Autistic teen ‘heart-broken’ after being booted off college course because he was ‘enrolled in error’
An autistic teen claims he’s been ‘thrown in the bin’ by a college who booted him off a course after a week – because tutors made an ‘error’ in enrolling him.
James Parker had been so excited about joining the ‘pathways’ course at City College Norwich that he told his mum he could cry ‘tears of happiness’.
However the 16-year-old was devastated when his mum Emma Parker was handed a letter on Friday [Sept 8] informing them he had been ‘enrolled in error’ – and demanding Emma ‘not to send James back to college’.
The youngster from Norwich, Norfolk, who wanted to pursue a career in engineering after college, started banging his head and crying when he heard the news.
Carer Emma, 40, said: “I was broken, my heart just breaks for the poor lad.
“I was handed the letter when I picked him up at 4pm and opened it there and then.
“When he found out what it said he started banging his head and crying – it was the end of his world.
“We thought college would be the making of him, he was over the moon to be going to college but now he’s had enough.”
James was accepted onto the City College Norwich pathways course after an hour-long interview in July where Emma claims his statement was fully disclosed.
But the letter Emma received on Friday revealed that a consultation had been carried out prior to his interview which said the college was unable to ‘provide the support required for James to have a successful year’.
Mum-of-two Emma said the blunder has left her son, who has autism and sensory and emotional difficulties, deeply upset.
Emma said: “He just kept crying when he heard the news – how dare they do this to my son?
“My eyes are stinging from the tears and sleepless nights I’ve had since Friday worrying about him.
“On that first day we had a picture of him beaming but now he’s had enough.
“Give the lad credit where credit’s due, I would have no enthusiasm in doing anything like that either.
“His dreams were crushed when it was all just taken away from him.
“He likes YouTubeing and gaming so wants to do something along those lines.”
James, who studied at a specialist school before leaving to embark on the college course, said: “I’m really upset, I feel that I’ve been thrown in the bin.”
The letter Emma received read: “Unfortunately, James has been enrolled in error at City College Norwich. Although an interview took place at the college, the tutor was unaware of a consultation which had taken place prior to the interview.
Norfolk County Council should have informed you of the outcome of this consultation, which was that the college was unable to provide the support required for James to have a successful year.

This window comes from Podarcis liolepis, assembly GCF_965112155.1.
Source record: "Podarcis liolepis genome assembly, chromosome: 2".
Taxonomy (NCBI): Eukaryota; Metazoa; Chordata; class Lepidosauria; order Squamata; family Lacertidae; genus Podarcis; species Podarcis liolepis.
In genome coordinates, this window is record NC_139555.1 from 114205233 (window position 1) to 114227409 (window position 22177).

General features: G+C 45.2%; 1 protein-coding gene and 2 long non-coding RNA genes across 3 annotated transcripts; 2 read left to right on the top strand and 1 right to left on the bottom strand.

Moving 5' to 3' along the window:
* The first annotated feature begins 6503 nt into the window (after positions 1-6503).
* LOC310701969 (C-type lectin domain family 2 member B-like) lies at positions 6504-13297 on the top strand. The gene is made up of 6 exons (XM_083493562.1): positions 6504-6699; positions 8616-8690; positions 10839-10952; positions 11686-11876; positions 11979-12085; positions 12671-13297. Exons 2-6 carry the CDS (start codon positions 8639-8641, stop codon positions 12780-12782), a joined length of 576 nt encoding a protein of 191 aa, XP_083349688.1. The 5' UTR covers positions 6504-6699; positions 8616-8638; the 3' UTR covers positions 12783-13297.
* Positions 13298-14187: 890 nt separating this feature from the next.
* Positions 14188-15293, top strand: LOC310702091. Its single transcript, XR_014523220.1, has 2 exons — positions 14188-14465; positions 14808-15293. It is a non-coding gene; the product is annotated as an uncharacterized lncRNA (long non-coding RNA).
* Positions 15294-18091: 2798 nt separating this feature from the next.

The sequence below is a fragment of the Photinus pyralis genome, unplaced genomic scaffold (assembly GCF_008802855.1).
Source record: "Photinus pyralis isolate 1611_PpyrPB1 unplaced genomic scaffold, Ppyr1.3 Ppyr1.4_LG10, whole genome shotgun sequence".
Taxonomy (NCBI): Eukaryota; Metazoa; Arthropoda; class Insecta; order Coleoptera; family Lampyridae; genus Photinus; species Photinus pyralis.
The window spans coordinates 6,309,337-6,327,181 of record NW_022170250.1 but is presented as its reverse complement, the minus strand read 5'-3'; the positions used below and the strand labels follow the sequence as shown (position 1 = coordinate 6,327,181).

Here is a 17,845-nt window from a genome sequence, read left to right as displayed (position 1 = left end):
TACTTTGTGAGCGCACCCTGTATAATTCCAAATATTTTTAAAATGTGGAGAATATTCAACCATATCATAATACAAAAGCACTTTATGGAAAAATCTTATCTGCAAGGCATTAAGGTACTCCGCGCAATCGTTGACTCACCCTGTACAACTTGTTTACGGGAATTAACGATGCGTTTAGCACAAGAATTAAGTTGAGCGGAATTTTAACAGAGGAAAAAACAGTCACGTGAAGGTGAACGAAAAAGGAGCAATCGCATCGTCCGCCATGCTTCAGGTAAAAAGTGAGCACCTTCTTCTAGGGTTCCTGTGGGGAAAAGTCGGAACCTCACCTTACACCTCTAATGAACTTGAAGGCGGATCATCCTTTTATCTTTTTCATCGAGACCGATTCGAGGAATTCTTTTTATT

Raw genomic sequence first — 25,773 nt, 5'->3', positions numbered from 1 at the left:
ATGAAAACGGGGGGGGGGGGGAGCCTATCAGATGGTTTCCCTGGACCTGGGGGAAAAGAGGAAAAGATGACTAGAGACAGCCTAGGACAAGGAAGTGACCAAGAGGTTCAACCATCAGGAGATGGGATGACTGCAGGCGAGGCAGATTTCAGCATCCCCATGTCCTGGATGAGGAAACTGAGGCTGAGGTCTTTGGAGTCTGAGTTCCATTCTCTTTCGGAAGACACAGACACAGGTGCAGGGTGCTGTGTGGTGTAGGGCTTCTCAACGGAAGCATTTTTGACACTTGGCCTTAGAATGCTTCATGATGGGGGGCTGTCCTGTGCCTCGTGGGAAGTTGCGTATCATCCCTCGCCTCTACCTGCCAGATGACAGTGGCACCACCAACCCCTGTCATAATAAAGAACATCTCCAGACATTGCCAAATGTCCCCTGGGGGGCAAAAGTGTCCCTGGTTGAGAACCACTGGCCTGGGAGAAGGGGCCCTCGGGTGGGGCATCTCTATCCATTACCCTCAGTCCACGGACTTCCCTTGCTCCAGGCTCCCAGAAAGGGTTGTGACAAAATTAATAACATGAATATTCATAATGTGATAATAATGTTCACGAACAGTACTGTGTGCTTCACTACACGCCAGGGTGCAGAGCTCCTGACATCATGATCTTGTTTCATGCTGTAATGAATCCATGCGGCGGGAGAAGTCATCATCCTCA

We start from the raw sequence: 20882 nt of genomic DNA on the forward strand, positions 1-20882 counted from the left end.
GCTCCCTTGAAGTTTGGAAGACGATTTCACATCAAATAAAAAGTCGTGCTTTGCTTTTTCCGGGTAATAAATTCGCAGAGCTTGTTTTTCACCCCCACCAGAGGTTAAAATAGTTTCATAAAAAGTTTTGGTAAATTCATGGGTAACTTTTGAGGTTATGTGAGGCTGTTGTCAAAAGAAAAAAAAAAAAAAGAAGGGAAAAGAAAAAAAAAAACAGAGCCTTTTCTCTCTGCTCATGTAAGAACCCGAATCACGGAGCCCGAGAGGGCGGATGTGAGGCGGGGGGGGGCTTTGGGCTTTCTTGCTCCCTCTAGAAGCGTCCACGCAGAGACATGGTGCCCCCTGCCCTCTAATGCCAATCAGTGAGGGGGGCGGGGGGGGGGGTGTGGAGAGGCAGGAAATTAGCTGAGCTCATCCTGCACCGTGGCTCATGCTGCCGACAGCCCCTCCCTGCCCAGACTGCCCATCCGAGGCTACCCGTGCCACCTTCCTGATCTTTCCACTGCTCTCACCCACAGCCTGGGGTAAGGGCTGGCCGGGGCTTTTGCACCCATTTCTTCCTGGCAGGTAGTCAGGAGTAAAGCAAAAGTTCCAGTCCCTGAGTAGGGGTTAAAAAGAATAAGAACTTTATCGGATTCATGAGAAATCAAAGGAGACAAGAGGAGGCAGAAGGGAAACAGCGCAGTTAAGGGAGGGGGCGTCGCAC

“The council should then have worked with you to find a suitable placement for James.
“Unfortunately, this process did not take place and James was enrolled in error on Monday 4th September.
“Norfolk County Council have asked if you could contact them directly to speak to the duty manager who will work with you to secure an alternative placement.
“We apologise that this error has taken place, and we ask you not to send James back to college but would like to wish James all the very best for the future.”
A City College Norwich spokesman said: “It is deeply regrettable that a young man with high support needs found himself in the position of having started college, only for his place to be subsequently withdrawn.
“As we are unable to meet James’s support needs this should not have happened and we offer our unreserved apologies to James and his family for the distress this has caused.
“Each year City College Norwich supports more than 300 students with Education Health and Care Plans (EHCPs), many of whom join our Supported Learning provision which is rated as Outstanding by Ofsted.
“Each application is carefully assessed in order to ensure that we are able to provide the right environment and support to meet the needs of each individual student.
“In March this year we conveyed our decision to Norfolk County Council that James needed a higher level of support and a different learning environment from that which the college is able to provide.
“Notwithstanding the family’s right to appeal that decision, this should have led to alternative provision being sought that could better meet James’s identified needs.
“However, a separate application for James was made direct to the college in July, effectively bypassing the EHCP consultation process.
“On the basis of the information that was available to our staff at the time, this led to a place being offered to James which was conditional on the right support and funding being available.
“As had been determined in March, the college had already assessed that we were unable to provide the level of right support and environment needed, but this only came to light when we cross-referenced enrolment and additional needs funding records.
“We are clear that this very unfortunate and isolated incident should not have happened. We are now reviewing our application processes to make sure that something like this cannot happen again.
“We are also working with Norfolk County Council to help find the right provision for James.”
A Norfolk County Council spokesman said: “We are very disappointed that this situation has come about because we have made repeated attempts over several months to speak to the family about James’s future.
“We remain very keen to work with James and his family to secure the best possible outcome for his education and urge them to respond to our offers of a meeting as soon as possible to talk through the options.”